Massachusetts Stands With Science

Timber rattlesnake, photo courtesy of Brian Gratwicke
Timber rattlesnake, photo courtesy of Brian Gratwicke

YOU SPOKE. THEY LISTENED. SNAKES WON!

Preserving biodiversity means protecting all native species, even those that might be considered unpopular.

The Massachusetts Division of Fisheries and Wildlife (MDFW) has a long history of using the best available science to inform conservation and preserve wildlife. Recently, controversy over proposed efforts to protect timber rattlesnakes resulted in a proposed amendment to the Massachusetts state budget that would have hampered the Division of Fisheries and Wildlife’s ability to make independent conservation decisions. We asked the Conference Committee (who decided which amendments to keep) to remove this amendment.

The Conference Committee decided to let science drive conservation and removed this dangerous amendment!

There are many good reasons why this species should be preserved for future generations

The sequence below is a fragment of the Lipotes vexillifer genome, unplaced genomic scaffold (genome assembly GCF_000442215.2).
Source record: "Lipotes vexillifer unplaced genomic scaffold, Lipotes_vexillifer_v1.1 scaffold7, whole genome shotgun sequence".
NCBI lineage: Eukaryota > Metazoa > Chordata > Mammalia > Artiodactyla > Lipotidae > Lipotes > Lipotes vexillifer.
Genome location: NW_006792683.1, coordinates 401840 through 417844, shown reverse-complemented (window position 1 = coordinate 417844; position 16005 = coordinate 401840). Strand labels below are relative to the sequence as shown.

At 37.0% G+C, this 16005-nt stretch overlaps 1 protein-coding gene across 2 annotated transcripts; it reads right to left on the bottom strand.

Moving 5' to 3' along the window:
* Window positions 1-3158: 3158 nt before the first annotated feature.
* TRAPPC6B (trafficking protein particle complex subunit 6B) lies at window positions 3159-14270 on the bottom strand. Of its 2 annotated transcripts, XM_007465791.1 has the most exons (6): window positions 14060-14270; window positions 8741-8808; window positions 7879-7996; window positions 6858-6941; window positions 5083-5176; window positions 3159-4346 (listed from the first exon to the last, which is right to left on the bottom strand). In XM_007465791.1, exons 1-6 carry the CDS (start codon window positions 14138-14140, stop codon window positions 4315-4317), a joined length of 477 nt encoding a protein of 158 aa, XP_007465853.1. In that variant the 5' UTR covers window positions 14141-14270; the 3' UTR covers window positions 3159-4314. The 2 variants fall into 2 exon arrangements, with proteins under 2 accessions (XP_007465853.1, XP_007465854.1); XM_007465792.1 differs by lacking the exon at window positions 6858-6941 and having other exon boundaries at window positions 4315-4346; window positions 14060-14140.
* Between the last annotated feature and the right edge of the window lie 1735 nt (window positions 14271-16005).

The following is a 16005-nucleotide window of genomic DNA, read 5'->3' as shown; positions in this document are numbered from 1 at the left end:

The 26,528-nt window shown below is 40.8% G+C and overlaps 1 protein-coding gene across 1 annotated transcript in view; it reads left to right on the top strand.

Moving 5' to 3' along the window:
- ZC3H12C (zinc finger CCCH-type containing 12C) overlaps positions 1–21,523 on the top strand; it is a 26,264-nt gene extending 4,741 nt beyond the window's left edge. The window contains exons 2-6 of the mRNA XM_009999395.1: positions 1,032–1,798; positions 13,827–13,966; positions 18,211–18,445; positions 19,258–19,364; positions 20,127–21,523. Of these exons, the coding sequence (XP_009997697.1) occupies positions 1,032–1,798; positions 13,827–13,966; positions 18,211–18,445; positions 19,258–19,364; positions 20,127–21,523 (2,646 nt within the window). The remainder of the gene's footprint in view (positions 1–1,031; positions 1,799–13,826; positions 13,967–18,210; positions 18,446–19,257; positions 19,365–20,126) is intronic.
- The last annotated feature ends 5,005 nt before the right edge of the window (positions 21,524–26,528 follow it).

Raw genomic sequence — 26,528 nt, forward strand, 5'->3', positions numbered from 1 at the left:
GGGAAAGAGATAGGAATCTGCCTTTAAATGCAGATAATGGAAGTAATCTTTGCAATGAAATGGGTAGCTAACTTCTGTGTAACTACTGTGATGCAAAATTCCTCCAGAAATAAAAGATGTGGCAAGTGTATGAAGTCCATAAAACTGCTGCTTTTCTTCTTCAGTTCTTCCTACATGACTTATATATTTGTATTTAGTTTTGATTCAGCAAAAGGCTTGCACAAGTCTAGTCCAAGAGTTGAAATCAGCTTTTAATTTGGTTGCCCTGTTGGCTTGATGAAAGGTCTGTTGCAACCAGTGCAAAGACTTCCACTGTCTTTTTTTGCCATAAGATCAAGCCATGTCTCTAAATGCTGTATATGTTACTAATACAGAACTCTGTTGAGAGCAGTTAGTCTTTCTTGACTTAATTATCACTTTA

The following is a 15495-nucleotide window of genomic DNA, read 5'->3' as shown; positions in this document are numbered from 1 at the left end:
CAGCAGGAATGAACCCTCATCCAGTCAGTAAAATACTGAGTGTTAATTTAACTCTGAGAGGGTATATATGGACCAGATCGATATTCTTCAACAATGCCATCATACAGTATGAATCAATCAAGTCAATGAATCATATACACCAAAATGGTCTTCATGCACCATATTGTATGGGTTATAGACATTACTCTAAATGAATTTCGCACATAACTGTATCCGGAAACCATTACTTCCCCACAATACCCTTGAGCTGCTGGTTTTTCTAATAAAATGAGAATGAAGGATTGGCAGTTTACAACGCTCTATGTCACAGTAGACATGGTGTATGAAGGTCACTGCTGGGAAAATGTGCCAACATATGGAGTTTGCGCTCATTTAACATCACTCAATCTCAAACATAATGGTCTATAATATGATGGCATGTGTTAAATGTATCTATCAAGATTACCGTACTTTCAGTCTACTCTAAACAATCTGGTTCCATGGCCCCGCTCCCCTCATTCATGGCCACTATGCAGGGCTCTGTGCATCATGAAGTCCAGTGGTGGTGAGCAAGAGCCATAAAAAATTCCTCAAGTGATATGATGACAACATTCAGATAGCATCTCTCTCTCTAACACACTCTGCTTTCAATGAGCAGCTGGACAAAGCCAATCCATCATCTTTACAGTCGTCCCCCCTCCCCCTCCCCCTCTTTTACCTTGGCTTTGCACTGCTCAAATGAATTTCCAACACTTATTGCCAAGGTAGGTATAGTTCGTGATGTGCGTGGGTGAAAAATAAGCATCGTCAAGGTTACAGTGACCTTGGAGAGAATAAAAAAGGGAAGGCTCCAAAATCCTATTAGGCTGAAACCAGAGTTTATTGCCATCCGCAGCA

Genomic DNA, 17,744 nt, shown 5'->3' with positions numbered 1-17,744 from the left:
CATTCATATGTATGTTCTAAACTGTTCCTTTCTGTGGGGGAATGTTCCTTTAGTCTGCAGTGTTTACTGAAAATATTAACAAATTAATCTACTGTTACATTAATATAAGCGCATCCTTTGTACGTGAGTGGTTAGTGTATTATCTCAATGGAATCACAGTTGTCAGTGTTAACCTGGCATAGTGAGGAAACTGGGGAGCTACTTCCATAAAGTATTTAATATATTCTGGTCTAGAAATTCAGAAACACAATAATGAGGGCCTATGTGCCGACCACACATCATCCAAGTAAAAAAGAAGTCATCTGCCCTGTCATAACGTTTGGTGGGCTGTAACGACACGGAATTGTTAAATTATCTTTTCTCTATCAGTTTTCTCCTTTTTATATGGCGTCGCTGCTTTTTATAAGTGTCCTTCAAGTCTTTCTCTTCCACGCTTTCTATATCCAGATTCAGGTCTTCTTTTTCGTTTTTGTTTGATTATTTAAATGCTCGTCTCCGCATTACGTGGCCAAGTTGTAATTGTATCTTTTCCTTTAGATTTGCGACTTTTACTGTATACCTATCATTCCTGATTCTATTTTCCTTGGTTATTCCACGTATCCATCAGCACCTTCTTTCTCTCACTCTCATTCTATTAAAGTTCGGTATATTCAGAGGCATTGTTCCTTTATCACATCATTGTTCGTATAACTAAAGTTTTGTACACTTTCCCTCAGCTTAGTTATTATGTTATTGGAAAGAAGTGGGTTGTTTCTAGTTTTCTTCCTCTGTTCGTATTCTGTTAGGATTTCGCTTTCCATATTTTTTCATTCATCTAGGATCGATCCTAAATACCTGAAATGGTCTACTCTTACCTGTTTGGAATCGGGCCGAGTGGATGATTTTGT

Timber rattlesnakes are an important part of our natural and cultural history
Photo by Richard Bonnett
They have suffered the greatest decline of any native reptile in modern history
Photo by Richard Bonnett
There are currently less than 200 individuals in Massachusetts in five small, isolated populations
Photo by Harry Greene
Mount Zion Island is off-limits to the public, ensuring public safety while protecting the snakes from what is arguably the greatest threat to their survival
Photo by Harry Greene
The vegetation community and rock structure on this island is ideal timber rattlesnake habitat
Photo by Eric Nordberg
Timber rattlesnakes are among the most social reptiles
Photo by Richard Bonnett
Timber rattlesnakes care for their young
Photo by Harry Greene
Females retain close ties with relatives throughout their lives
Photo by Richard Bonnett
Rattlesnakes can have a greater impact on fluctuating prey populations than their mammalian or avian counterparts
Photo by Eric Nordberg